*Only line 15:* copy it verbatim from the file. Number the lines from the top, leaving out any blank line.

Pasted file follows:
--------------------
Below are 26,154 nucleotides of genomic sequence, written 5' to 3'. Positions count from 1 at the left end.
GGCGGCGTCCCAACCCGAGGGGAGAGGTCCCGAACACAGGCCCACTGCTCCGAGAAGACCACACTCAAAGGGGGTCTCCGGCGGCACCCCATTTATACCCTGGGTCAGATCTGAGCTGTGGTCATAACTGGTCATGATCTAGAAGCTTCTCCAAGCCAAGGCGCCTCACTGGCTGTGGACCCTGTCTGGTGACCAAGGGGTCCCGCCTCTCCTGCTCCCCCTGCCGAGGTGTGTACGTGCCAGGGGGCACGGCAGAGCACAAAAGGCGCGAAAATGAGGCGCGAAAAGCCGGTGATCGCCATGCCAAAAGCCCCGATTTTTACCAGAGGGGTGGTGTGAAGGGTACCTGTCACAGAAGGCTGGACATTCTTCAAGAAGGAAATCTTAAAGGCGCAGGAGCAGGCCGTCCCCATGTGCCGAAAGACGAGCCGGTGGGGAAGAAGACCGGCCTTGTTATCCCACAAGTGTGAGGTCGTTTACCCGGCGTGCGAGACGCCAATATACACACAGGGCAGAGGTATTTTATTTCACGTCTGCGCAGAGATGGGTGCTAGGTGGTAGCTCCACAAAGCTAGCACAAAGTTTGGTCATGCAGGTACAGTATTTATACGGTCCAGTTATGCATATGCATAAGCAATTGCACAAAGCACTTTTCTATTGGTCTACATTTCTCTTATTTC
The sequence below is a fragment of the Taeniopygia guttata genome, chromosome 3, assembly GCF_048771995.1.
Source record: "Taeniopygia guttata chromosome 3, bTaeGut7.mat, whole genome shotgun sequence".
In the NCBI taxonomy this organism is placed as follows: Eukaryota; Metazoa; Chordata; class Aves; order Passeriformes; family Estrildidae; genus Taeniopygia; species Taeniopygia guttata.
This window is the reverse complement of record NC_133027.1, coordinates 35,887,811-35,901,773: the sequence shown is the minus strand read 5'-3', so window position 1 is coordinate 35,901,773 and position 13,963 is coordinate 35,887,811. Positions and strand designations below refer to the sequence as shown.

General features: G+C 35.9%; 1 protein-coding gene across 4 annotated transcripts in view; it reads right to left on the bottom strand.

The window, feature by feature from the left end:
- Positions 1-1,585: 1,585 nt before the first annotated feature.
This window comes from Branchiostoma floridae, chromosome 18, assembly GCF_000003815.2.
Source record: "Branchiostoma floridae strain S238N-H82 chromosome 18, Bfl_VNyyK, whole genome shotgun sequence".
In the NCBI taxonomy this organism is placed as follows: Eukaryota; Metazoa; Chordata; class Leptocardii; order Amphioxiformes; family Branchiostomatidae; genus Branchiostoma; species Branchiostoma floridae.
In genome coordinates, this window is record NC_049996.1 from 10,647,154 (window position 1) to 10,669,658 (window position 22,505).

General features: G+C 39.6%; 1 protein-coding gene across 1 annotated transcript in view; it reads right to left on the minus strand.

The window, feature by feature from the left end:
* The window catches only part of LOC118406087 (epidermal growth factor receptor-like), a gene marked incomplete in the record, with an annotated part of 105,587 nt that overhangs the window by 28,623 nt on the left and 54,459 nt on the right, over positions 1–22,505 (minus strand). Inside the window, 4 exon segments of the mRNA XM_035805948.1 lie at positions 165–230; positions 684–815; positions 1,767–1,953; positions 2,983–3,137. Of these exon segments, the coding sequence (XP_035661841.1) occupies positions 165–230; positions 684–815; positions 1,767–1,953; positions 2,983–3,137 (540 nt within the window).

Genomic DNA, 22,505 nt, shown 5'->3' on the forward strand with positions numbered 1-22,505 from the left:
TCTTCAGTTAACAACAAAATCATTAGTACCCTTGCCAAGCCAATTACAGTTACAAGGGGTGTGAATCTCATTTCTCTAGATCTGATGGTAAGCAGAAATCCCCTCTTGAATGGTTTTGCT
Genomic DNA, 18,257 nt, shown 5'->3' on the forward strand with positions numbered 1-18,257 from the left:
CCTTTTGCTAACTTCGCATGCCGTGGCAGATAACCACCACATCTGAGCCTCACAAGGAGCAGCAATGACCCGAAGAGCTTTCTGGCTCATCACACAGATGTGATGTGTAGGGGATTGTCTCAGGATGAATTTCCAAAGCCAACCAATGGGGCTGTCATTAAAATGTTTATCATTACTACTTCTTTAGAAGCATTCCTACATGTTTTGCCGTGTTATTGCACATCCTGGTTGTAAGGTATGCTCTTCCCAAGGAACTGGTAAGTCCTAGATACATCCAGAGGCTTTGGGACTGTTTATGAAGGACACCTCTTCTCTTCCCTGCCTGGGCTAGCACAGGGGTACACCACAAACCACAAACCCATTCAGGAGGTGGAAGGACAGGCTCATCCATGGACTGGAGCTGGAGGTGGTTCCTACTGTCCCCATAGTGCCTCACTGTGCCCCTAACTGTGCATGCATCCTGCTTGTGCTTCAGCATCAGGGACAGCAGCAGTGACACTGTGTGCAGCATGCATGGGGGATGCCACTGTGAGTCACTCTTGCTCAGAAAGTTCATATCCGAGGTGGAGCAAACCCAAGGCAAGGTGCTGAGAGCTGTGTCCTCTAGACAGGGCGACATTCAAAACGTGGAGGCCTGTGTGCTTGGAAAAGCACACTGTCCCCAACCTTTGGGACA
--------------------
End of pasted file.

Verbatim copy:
The window, feature by feature from the left end: